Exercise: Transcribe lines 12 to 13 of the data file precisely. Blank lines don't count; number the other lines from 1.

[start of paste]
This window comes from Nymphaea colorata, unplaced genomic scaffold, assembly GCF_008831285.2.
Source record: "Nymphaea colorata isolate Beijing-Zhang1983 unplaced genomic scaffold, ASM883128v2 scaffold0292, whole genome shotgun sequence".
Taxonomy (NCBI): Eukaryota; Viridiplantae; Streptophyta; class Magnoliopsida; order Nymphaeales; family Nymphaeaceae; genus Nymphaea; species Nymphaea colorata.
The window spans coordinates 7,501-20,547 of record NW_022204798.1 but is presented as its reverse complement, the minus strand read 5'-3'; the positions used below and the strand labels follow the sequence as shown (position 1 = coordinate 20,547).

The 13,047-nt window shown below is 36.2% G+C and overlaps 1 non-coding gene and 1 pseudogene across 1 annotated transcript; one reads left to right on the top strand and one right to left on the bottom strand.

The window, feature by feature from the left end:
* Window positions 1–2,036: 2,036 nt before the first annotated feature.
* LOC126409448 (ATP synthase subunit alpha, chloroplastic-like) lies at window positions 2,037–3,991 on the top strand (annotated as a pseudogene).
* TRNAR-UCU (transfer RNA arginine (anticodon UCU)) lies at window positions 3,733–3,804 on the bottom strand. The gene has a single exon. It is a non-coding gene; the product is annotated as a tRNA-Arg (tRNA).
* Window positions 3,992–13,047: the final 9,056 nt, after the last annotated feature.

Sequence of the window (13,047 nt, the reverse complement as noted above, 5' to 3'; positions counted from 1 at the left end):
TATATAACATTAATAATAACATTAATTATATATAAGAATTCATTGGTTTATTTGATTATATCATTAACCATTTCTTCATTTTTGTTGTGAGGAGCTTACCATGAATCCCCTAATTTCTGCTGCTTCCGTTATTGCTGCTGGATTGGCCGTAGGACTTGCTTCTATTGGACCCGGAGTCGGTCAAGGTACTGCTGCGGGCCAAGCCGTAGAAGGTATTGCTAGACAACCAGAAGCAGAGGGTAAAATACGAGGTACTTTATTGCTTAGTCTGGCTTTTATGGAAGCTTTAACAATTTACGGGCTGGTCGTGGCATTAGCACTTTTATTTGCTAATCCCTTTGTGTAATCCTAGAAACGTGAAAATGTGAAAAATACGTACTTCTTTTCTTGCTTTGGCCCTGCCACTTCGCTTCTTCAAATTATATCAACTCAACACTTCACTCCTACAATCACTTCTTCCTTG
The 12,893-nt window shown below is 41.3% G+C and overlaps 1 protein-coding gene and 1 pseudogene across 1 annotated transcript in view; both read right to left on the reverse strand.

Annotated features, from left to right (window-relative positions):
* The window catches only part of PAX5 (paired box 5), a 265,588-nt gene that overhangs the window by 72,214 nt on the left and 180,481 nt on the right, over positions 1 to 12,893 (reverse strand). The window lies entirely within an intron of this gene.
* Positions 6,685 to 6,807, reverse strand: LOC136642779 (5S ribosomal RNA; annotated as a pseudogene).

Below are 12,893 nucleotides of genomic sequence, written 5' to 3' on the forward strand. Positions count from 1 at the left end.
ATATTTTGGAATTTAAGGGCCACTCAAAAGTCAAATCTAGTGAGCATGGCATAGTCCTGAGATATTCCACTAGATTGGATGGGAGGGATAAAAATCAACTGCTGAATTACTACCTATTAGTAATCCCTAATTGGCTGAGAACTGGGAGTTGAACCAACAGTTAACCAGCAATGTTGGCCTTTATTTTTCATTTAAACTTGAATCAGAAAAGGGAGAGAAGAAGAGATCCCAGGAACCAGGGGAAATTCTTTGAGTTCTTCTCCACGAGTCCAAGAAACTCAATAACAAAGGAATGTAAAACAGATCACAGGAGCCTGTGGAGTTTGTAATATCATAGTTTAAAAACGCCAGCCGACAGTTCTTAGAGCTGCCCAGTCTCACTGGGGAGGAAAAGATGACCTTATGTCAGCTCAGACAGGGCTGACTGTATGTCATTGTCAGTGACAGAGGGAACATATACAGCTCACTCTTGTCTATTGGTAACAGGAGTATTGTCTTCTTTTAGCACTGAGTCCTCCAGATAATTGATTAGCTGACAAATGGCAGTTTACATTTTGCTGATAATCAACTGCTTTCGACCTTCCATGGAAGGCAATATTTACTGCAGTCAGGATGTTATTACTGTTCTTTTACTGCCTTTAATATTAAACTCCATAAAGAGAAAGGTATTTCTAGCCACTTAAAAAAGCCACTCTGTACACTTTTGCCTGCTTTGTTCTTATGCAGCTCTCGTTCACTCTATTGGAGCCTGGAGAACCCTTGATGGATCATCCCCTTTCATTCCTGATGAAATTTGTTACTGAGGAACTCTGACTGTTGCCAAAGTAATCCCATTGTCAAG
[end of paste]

TATATAACATTAATAATAACATTAATTATATATAAGAATTCATTGGTTTATTTGATTATATCATTAACCATTTCTTCATTTTTGTTGTGAGGAGCTTACCATGAATCCCCTAATTTCTGCTGCTTCCGTTATTGCTGCTGGATTGGCCGTAGGACTTGCTTCTATTGGACCCGGAGTCGGTCAAGGTACTGCTGCGGGCCAAGCCGTAGAAGGTATTGCTAGACAACCAGAAGCAGAGGGTAAAATACGAGGTACTTTATTGCTTAGTCTGGCTTTTATGGAAGCTTTAACAATTTACGGGCTGGTCGTGGCATTAGCACTTTTATTTGCTAATCCCTTTGTGTAATCCTAGAAACGTGAAAATGTGAAAAATACGTACTTCTTTTCTTGCTTTGGCCCTGCCACTTCGCTTCTTCAAATTATATCAACTCAACACTTCACTCCTACAATCACTTCTTCCTTG
The 12,893-nt window shown below is 41.3% G+C and overlaps 1 protein-coding gene and 1 pseudogene across 1 annotated transcript in view; both read right to left on the reverse strand.